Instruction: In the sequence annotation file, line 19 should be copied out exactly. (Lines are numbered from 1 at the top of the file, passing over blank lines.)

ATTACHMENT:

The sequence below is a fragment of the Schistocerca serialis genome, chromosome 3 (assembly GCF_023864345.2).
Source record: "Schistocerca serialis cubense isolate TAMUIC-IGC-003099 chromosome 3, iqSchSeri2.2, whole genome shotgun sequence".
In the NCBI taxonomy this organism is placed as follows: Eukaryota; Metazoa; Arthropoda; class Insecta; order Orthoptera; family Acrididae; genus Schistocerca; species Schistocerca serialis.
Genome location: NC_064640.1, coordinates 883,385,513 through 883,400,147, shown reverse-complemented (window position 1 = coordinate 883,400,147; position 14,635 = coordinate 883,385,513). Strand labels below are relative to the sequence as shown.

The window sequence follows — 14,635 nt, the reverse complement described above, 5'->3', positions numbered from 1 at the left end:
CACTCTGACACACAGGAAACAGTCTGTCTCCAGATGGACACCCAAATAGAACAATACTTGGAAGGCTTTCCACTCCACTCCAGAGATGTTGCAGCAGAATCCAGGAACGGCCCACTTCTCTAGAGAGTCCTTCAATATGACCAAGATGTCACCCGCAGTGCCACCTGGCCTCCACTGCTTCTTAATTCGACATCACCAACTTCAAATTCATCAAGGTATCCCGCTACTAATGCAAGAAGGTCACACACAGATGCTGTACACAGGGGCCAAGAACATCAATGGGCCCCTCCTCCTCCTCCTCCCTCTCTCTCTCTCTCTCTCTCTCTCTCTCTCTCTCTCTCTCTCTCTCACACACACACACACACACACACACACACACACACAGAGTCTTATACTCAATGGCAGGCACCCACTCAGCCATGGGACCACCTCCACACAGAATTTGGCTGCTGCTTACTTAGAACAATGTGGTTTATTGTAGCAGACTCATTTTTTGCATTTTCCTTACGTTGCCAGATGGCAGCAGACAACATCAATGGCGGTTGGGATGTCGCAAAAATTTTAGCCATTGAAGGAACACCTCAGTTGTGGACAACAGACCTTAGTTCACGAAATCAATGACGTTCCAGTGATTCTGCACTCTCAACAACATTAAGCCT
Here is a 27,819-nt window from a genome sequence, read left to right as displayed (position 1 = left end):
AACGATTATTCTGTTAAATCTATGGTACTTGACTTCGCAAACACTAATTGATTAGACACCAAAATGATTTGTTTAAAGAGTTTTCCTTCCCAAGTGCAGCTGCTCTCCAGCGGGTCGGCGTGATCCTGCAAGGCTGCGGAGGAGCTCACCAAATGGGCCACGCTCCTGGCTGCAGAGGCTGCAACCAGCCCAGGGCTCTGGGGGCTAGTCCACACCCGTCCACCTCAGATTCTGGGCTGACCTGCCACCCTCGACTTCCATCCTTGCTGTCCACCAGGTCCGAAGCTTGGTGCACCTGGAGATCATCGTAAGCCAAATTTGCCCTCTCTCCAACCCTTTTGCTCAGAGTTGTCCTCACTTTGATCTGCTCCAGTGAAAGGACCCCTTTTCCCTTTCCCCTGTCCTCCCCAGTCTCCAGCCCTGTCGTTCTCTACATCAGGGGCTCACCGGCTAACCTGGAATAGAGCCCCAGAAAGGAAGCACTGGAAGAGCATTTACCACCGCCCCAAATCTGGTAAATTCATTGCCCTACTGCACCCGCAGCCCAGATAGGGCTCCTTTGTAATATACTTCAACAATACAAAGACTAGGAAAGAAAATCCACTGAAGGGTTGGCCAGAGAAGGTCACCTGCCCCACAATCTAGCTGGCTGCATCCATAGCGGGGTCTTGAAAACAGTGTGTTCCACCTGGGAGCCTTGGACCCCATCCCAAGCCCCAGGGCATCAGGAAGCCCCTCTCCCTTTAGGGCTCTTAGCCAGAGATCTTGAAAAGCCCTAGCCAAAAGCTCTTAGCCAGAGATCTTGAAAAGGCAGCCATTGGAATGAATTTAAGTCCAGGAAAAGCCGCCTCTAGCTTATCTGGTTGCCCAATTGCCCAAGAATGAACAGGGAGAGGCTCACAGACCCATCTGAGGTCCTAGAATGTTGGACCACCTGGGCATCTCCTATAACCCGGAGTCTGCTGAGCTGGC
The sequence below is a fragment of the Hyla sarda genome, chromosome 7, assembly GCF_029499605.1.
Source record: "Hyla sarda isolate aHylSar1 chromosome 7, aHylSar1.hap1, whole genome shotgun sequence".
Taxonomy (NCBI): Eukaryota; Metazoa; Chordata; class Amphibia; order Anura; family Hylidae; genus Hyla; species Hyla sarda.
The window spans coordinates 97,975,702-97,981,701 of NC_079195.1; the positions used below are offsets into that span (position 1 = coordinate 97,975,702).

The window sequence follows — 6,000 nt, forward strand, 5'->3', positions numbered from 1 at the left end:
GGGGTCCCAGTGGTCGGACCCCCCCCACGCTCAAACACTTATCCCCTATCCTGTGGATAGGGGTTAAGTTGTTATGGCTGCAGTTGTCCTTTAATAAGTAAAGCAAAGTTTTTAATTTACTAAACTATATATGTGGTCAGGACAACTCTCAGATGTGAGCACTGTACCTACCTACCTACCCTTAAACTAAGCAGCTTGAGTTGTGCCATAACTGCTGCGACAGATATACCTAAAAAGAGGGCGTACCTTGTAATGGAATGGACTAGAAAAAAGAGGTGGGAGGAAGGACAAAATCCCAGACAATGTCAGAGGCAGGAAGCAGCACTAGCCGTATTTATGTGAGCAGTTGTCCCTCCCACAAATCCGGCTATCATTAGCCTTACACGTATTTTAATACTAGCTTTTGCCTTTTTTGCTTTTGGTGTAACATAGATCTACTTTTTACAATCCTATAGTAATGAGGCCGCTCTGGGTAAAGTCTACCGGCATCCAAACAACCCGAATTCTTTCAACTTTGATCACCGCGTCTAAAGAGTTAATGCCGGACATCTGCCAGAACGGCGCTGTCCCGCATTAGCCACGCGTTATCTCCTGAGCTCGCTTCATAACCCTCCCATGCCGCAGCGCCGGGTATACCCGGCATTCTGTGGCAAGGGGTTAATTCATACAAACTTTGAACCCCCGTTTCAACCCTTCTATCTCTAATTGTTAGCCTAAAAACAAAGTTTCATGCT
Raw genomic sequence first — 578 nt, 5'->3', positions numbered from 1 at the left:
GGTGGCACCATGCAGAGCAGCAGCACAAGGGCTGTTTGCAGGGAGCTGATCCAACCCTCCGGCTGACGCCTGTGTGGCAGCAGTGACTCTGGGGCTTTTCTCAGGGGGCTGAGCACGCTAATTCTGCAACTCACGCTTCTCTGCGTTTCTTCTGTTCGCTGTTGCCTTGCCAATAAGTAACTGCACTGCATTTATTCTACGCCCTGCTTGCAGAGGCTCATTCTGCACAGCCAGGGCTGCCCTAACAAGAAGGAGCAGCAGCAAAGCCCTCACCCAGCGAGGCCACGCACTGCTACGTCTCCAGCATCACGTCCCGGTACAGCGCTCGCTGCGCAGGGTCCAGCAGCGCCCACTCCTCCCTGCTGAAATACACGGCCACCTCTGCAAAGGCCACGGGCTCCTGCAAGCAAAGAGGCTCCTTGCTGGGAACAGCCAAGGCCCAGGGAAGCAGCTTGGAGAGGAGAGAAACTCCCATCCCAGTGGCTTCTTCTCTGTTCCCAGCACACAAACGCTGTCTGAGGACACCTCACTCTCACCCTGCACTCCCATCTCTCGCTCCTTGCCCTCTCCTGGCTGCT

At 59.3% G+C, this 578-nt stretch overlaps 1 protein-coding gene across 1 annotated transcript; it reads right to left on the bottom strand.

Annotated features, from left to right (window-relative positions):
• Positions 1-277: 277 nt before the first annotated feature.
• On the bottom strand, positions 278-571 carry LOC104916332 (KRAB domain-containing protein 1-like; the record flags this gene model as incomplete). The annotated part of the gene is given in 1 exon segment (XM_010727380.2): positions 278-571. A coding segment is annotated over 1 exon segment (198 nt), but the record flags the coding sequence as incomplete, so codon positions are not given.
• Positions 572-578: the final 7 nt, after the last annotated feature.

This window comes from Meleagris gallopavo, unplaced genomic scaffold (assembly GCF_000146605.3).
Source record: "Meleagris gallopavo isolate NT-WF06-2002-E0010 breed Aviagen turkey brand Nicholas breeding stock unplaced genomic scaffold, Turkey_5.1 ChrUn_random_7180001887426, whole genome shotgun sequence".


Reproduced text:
• Positions 1-277: 277 nt before the first annotated feature.